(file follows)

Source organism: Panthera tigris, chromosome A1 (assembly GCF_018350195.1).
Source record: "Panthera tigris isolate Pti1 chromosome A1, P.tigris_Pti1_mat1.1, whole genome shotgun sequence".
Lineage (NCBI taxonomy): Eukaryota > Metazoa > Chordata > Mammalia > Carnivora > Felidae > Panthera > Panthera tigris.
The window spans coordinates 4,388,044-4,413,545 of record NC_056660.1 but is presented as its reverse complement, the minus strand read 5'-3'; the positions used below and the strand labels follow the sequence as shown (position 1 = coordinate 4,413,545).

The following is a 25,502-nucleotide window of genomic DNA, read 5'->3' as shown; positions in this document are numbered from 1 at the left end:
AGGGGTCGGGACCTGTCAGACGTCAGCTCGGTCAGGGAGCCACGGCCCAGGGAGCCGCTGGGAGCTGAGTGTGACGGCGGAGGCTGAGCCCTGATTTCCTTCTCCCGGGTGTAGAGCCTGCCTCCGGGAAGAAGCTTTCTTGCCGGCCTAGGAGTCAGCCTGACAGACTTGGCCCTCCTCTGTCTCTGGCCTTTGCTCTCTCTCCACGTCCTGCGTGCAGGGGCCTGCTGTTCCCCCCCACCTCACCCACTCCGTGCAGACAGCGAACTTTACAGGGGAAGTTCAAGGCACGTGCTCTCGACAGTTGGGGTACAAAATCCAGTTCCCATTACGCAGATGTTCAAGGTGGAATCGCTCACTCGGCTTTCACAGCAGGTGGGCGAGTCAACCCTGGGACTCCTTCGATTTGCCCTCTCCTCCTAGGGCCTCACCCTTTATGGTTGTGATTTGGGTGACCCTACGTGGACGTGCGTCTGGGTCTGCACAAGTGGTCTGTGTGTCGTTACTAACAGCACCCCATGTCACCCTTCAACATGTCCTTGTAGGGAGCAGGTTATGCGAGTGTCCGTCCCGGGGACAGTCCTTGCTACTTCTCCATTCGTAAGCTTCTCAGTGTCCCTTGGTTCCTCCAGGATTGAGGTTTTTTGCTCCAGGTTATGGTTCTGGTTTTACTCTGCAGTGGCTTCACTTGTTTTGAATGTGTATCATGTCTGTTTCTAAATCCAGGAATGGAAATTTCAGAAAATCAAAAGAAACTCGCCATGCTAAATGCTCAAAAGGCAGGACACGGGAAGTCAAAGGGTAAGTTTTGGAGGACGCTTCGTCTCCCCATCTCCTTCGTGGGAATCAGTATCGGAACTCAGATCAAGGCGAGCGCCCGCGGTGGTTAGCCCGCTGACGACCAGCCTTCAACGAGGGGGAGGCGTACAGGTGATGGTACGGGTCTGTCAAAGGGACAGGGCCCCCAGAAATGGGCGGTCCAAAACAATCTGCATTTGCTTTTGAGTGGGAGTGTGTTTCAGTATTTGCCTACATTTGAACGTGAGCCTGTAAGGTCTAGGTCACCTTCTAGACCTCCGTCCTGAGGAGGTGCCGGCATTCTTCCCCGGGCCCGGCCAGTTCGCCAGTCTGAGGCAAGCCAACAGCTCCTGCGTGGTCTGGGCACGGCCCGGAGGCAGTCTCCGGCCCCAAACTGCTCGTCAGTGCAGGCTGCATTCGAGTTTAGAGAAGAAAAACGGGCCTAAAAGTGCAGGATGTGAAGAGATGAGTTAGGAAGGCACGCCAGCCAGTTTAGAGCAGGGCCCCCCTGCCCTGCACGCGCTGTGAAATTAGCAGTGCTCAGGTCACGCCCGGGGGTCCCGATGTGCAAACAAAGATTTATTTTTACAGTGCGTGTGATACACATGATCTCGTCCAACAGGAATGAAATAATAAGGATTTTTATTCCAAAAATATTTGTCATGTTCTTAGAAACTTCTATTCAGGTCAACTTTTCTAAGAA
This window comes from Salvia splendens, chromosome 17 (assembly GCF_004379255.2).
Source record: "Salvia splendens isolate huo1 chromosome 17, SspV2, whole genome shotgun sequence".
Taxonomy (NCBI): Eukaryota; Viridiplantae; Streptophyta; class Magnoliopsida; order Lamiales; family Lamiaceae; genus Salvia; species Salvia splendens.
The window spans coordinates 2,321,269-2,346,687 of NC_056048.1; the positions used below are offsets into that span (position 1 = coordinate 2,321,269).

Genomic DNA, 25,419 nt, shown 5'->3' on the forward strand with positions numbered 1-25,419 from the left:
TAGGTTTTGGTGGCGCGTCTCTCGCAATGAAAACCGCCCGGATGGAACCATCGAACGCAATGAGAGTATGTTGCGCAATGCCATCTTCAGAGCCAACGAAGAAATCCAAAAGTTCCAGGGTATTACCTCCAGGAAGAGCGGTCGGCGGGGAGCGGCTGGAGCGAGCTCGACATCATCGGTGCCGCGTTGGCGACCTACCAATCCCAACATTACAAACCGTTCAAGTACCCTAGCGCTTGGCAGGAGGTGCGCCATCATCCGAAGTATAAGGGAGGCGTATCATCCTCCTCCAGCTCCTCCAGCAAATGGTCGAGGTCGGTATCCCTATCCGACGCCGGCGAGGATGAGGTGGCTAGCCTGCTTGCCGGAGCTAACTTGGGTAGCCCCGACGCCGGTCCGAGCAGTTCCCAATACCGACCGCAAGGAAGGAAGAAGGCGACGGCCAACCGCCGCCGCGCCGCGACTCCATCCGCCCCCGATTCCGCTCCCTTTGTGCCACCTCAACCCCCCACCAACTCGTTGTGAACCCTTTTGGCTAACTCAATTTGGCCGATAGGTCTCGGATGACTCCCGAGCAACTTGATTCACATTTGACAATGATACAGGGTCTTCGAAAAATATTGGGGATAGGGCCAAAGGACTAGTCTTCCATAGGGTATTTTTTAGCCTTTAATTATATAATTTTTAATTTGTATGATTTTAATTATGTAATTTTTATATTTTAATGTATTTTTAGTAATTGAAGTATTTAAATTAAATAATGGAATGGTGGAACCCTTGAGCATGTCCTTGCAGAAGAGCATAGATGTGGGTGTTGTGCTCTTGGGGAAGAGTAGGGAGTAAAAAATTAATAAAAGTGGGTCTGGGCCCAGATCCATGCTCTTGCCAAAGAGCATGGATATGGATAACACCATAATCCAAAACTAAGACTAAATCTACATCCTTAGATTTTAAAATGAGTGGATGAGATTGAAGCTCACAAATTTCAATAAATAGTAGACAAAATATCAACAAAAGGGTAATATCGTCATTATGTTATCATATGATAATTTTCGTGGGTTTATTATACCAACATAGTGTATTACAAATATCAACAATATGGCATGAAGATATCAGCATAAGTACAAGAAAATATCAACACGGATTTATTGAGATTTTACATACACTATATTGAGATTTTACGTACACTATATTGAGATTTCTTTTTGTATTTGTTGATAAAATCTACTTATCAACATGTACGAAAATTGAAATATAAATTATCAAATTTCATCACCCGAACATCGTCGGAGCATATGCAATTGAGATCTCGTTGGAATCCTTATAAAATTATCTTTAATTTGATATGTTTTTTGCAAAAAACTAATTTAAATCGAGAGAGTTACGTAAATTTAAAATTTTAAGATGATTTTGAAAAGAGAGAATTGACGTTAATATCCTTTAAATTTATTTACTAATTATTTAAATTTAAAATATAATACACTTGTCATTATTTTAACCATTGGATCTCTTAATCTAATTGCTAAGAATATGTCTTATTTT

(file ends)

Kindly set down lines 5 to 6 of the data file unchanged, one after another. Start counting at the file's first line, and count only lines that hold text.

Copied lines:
The following is a 25,502-nucleotide window of genomic DNA, read 5'->3' as shown; positions in this document are numbered from 1 at the left end:
AGGGGTCGGGACCTGTCAGACGTCAGCTCGGTCAGGGAGCCACGGCCCAGGGAGCCGCTGGGAGCTGAGTGTGACGGCGGAGGCTGAGCCCTGATTTCCTTCTCCCGGGTGTAGAGCCTGCCTCCGGGAAGAAGCTTTCTTGCCGGCCTAGGAGTCAGCCTGACAGACTTGGCCCTCCTCTGTCTCTGGCCTTTGCTCTCTCTCCACGTCCTGCGTGCAGGGGCCTGCTGTTCCCCCCCACCTCACCCACTCCGTGCAGACAGCGAACTTTACAGGGGAAGTTCAAGGCACGTGCTCTCGACAGTTGGGGTACAAAATCCAGTTCCCATTACGCAGATGTTCAAGGTGGAATCGCTCACTCGGCTTTCACAGCAGGTGGGCGAGTCAACCCTGGGACTCCTTCGATTTGCCCTCTCCTCCTAGGGCCTCACCCTTTATGGTTGTGATTTGGGTGACCCTACGTGGACGTGCGTCTGGGTCTGCACAAGTGGTCTGTGTGTCGTTACTAACAGCACCCCATGTCACCCTTCAACATGTCCTTGTAGGGAGCAGGTTATGCGAGTGTCCGTCCCGGGGACAGTCCTTGCTACTTCTCCATTCGTAAGCTTCTCAGTGTCCCTTGGTTCCTCCAGGATTGAGGTTTTTTGCTCCAGGTTATGGTTCTGGTTTTACTCTGCAGTGGCTTCACTTGTTTTGAATGTGTATCATGTCTGTTTCTAAATCCAGGAATGGAAATTTCAGAAAATCAAAAGAAACTCGCCATGCTAAATGCTCAAAAGGCAGGACACGGGAAGTCAAAGGGTAAGTTTTGGAGGACGCTTCGTCTCCCCATCTCCTTCGTGGGAATCAGTATCGGAACTCAGATCAAGGCGAGCGCCCGCGGTGGTTAGCCCGCTGACGACCAGCCTTCAACGAGGGGGAGGCGTACAGGTGATGGTACGGGTCTGTCAAAGGGACAGGGCCCCCAGAAATGGGCGGTCCAAAACAATCTGCATTTGCTTTTGAGTGGGAGTGTGTTTCAGTATTTGCCTACATTTGAACGTGAGCCTGTAAGGTCTAGGTCACCTTCTAGACCTCCGTCCTGAGGAGGTGCCGGCATTCTTCCCCGGGCCCGGCCAGTTCGCCAGTCTGAGGCAAGCCAACAGCTCCTGCGTGGTCTGGGCACGGCCCGGAGGCAGTCTCCGGCCCCAAACTGCTCGTCAGTGCAGGCTGCATTCGAGTTTAGAGAAGAAAAACGGGCCTAAAAGTGCAGGATGTGAAGAGATGAGTTAGGAAGGCACGCCAGCCAGTTTAGAGCAGGGCCCCCCTGCCCTGCACGCGCTGTGAAATTAGCAGTGCTCAGGTCACGCCCGGGGGTCCCGATGTGCAAACAAAGATTTATTTTTACAGTGCGTGTGATACACATGATCTCGTCCAACAGGAATGAAATAATAAGGATTTTTATTCCAAAAATATTTGTCATGTTCTTAGAAACTTCTATTCAGGTCAACTTTTCTAAGAA